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The Business of Hockey Discuss the financial and business aspects of the NHL. Topics may include the CBA, work stoppages, broadcast contracts, franchise sales, NHL revenues, relocation and expansion.

Treasure Trove of NBA Attendance Data for Comparison Purposes (Down 7.4%)

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Old
12-11-2009, 06:00 PM
  #1
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Treasure Trove of NBA Attendance Data for Comparison Purposes (Down 7.4%)

http://www.cbssports.com/mcc/blogs/e...38893/18850386

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Average paid attendance is down 3.7 percent in the NBA through the first quarter of the regular season, sending gate receipts plummeting 7.4 percent,
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The hardest-hit franchise so far is the Detroit Pistons, whose net average gate receipts are down a staggering 42.8 percent year-over-year, according to the figures reported by teams to the league office. The Pistons made an average of $537,263 per game on ticket sales through their first eight home games, down from $938,833 at the same point last season. The Pistons, located in the epicenter of joblessness, have seen paid attendance slip 22 percent, to 14,821 from 18,993 in the first month of 2008-09.
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League-wide, average paid attendance through Nov. 29 was 13,187, down 3.7 percent from 13,699 at this point last season.
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Compared to full-season figures for 2008-09, the number of teams netting less than $500,000 in gate receipts per home game has grown from five to eight, with the Sixers, Kings, and Bobcats joining the Grizzlies, Timberwolves, Bucks, Pacers, and Hawks in the under-$500K club. But pricing pressure also has affected the high-revenue clubs. Compared to full-season totals from 08-09, the number of teams netting at least $1 million per home game has shrunk from 12 to seven, with the Spurs, Thunder, Rockets, Warriors, and Suns dropping out of the $1 million club.
Discuss.

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Old
12-11-2009, 06:19 PM
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Art.Vandelay
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Local reporter Brahm Resnick attended an Economic Summit here in Phoenix and provided Twitter updates. The one that caught my eye was the following:

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Key indicator: PHX losing jobs faster than Detroit. Actual jobless rate > 15 percent.
Here's a link to his Twitter page: http://twitter.com/brahmresnik

Seeing the Detroit comparison was a bit shocking. I knew things were bad here, but not quite to that level.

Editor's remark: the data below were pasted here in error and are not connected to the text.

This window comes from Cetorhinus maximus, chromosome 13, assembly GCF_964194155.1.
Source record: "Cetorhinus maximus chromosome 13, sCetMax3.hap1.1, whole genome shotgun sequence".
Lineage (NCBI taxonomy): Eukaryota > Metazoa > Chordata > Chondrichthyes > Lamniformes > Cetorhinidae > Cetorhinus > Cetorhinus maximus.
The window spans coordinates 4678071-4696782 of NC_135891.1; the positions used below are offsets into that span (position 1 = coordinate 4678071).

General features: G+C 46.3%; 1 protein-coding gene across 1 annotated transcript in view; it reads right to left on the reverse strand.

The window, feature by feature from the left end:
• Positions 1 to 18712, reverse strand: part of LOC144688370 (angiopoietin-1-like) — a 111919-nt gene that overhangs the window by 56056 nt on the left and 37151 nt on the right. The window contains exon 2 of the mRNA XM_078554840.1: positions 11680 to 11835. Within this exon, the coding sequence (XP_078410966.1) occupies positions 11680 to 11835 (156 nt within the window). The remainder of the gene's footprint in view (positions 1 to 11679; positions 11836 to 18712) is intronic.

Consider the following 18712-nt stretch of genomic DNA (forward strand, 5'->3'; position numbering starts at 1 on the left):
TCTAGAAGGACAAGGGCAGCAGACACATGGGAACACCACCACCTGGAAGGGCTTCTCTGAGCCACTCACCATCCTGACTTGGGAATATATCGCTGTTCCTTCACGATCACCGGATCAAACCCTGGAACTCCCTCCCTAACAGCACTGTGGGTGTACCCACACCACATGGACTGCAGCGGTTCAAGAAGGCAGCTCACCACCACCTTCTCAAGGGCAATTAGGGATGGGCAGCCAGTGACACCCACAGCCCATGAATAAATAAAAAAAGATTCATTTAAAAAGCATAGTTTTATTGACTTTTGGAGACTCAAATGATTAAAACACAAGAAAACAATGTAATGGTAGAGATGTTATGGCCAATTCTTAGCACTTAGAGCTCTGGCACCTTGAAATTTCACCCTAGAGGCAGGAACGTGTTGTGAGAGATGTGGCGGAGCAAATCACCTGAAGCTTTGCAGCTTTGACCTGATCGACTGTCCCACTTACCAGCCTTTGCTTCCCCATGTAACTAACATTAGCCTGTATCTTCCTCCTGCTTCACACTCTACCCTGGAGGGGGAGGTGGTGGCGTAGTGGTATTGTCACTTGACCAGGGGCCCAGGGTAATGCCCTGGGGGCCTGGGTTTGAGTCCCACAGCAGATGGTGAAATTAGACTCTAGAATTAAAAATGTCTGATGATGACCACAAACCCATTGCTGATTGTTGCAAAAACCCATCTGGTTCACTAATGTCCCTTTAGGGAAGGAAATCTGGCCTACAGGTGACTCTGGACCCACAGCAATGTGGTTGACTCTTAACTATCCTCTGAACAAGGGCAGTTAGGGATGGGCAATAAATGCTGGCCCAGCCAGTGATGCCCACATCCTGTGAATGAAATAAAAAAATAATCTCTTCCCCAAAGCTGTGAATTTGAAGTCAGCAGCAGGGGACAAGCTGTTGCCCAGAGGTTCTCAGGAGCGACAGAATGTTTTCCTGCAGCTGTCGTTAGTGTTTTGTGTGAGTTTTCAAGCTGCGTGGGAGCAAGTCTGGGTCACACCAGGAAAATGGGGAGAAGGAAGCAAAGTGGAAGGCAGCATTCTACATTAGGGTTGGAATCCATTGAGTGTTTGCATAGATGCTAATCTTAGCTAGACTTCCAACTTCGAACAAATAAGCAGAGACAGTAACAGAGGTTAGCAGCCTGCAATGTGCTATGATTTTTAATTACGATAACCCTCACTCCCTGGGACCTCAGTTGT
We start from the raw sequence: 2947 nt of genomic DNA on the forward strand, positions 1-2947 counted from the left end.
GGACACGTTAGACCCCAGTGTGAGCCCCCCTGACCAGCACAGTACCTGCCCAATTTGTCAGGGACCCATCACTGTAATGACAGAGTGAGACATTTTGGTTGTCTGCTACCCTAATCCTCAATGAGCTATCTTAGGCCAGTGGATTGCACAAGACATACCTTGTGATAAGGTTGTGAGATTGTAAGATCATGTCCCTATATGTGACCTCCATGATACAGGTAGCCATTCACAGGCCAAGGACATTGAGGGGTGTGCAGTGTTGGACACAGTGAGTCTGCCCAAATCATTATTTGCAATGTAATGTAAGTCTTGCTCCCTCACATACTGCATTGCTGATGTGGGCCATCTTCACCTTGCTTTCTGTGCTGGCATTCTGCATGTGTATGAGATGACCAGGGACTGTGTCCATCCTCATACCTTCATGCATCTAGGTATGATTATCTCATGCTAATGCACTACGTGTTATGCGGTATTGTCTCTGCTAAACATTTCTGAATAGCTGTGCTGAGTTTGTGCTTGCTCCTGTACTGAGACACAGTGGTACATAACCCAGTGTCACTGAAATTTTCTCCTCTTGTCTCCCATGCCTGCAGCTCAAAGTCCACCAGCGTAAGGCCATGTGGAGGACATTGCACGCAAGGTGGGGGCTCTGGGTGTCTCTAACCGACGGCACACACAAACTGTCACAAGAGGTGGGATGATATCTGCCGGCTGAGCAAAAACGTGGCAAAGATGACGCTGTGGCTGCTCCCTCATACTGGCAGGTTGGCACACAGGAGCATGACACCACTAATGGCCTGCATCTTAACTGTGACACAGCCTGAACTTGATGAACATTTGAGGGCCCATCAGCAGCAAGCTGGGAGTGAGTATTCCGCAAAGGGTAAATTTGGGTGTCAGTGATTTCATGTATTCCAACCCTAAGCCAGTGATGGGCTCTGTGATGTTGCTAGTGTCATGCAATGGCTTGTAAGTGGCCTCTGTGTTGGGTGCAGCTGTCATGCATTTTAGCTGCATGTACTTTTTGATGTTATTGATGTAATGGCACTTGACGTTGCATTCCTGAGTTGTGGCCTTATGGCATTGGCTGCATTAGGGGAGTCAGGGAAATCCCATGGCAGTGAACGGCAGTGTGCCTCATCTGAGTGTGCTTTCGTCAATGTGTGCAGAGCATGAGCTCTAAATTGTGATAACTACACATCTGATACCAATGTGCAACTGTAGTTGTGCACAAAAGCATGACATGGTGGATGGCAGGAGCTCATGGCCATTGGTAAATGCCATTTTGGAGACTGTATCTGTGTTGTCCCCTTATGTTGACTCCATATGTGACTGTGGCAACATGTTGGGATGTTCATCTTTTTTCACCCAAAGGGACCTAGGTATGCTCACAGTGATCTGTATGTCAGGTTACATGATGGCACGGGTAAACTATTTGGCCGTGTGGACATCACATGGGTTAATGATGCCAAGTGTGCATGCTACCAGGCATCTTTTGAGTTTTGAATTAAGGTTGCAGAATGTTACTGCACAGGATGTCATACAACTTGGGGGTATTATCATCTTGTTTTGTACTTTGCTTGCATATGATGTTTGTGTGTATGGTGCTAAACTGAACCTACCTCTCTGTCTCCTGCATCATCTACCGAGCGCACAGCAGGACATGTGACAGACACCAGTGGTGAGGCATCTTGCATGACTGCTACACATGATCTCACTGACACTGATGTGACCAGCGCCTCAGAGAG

If you look at where people are sitting for Coyotes games, it's very apparent that the team is having a tough time selling the suites and expensive seats. They had a sale over Thanksgiving on lower level seats. Those sections are now packed, but the ones right next door are fairly empty.

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12-11-2009, 06:30 PM
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Originally Posted by Art.Vandelay View Post
Local reporter Brahm Resnick attended an Economic Summit here in Phoenix and provided Twitter updates. The one that caught my eye was the following:



Here's a link to his Twitter page: http://twitter.com/brahmresnik

Seeing the Detroit comparison was a bit shocking. I knew things were bad here, but not quite to that level.

If you look at where people are sitting for Coyotes games, it's very apparent that the team is having a tough time selling the suites and expensive seats. They had a sale over Thanksgiving on lower level seats. Those sections are now packed, but the ones right next door are fairly empty.
It has to do with corporate ticket purchasing.

There is a large misconception among some hockey fans (not you) who are labouring under the misconception as to who buys the vast majority of lower-bowl tickets in every sports venue (it ain't the "hockey fan).

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12-11-2009, 06:49 PM
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the "hockey fan" cant afford the best tickets any more aside from the few that are well off or work just to have those tickets and nothing else. Same goes for all the big league sports.

The NBA's problem is it marketed its star players heavily, and since Jordan retired this strategy fractures the fan interest. Most stars are not likeable enough by rival fans to watch out of market games or teams without a major star. Team to team rivalries have lost importance as a result.

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12-11-2009, 06:53 PM
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I thought we had this thread last week?

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Old
12-11-2009, 06:58 PM
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Originally Posted by GSC2k2 View Post
It has to do with corporate ticket purchasing.

There is a large misconception among some hockey fans (not you) who are labouring under the misconception as to who buys the vast majority of lower-bowl tickets in every sports venue (it ain't the "hockey fan).

I believe the Red Wings STH base was about 64% corporate. I know their attendance seems steady (avg announced ~19K); while the STH base is down, as I noted earlier (12K STH's vs 14K post-lockout vs 17K pre-lockout). Seeing that they won the Cup and almost repeated last year, it's hard to argue with anything other than the economy. I can't help but wonder how badly the Wings are doing however. There are a heck of a lot more promos going on with reasonably priced seats that include some food/drink, etc.